Spain’s intelligence agency is investigating 29 reports of people allegedly involved in jihadist activity, only 24 hours after the country launched a hotline in which callers can anonymously report individuals suspected of terrorism.
An official in the Iberian country said that the 29 reports out of the “multitude” received were singled out for analysis after being deemed "especially sensitive."
Coming only weeks after the deadly Paris terrorist attacks that left more than 130 people dead, Spain’s hotline is meant to curb the spread of extremist beliefs like those preached by the Islamic State.
The campaign, entitled Stop Radicalism, hopes to "involve the whole of society in the fight against brutality," Spanish Interior Minister Jorge Fernández Díaz told the Local.
Spain, which sits at the southern tip of Europe and is a frequent destination for people traveling from countries like Morocco and Algeria, has arrested numerous suspected jihadists recently. This year alone 100 suspected jihadists have been arrested in Spain by anti-terrorist agents.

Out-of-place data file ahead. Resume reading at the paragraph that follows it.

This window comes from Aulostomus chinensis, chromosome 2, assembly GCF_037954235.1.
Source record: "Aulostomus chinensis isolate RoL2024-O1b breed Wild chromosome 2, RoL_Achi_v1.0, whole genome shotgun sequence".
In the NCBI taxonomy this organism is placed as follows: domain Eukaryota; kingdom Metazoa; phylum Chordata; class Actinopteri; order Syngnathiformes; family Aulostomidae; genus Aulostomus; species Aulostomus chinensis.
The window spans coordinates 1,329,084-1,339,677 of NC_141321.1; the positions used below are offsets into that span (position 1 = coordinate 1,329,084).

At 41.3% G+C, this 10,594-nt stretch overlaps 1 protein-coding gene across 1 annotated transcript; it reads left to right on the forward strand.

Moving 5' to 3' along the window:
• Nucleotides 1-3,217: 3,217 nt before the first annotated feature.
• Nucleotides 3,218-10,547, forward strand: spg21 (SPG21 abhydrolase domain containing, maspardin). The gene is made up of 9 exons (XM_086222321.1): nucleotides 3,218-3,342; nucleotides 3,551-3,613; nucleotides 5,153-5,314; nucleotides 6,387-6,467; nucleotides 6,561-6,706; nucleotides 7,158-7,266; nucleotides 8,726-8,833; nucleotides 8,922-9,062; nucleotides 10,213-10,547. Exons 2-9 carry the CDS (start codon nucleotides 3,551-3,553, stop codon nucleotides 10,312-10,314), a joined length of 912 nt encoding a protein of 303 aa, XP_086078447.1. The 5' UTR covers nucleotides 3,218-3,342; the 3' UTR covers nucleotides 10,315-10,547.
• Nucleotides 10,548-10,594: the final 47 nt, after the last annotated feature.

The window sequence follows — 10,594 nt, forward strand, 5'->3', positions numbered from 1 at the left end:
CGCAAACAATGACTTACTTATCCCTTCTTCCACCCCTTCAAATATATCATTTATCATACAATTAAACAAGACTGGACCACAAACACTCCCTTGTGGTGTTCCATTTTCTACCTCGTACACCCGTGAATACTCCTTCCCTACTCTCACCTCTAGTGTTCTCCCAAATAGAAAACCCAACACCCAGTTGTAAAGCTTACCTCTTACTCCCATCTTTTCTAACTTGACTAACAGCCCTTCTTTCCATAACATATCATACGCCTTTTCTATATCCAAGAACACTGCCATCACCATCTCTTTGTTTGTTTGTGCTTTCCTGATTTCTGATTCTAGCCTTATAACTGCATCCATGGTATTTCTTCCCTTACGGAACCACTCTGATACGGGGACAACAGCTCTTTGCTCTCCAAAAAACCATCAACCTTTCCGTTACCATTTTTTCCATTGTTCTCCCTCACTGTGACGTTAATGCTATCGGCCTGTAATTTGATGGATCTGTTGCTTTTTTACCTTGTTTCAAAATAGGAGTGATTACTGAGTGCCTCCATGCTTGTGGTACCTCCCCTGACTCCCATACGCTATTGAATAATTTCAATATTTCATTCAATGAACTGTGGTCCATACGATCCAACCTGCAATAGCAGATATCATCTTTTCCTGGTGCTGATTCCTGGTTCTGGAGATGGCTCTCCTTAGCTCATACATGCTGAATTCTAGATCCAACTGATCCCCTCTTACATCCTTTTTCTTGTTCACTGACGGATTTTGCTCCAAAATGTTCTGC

On Tuesday, Spanish official announced the arrest of two people in Catalonia and the Canary Islands on suspicion of forming an Islamic State group cell and of recruiting and indoctrinating Islamic militants.
While unclear if the arrests are connected to the hotline, Fernández Diaz said the two, a man and a woman both of Moroccan nationality, worked within "a highly professional" network aimed at conveying "an idealized image of their struggle" in order to recruit impressionable young Spaniards and train them in the use of arms and explosives.
Fernández Diaz said the suspects were "in constant contact with the Islamic State hierarchy in Syria" and both had made a public oath of loyalty to IS and its leader, Abu Bakr al-Baghdadi.
The minister also said the suspects had made "specific threats" against Spain and France but declined to give details.
A ministry statement said evidence seized during Tuesday's raids corroborated theories that "a new strategy is being deployed by ISIS" in a bid to make remote recruitment and training easier.
The detainees allegedly disseminated multimedia material that gave detailed information on the handling of explosives and rifles, to make it easier for activists to commit attacks in their home countries.
The identities of the couple detained on Tuesday were not revealed except to say that the woman was 19 and arrested in Fuerteventura, and the man was 33.
The Associated Press contributed to this report.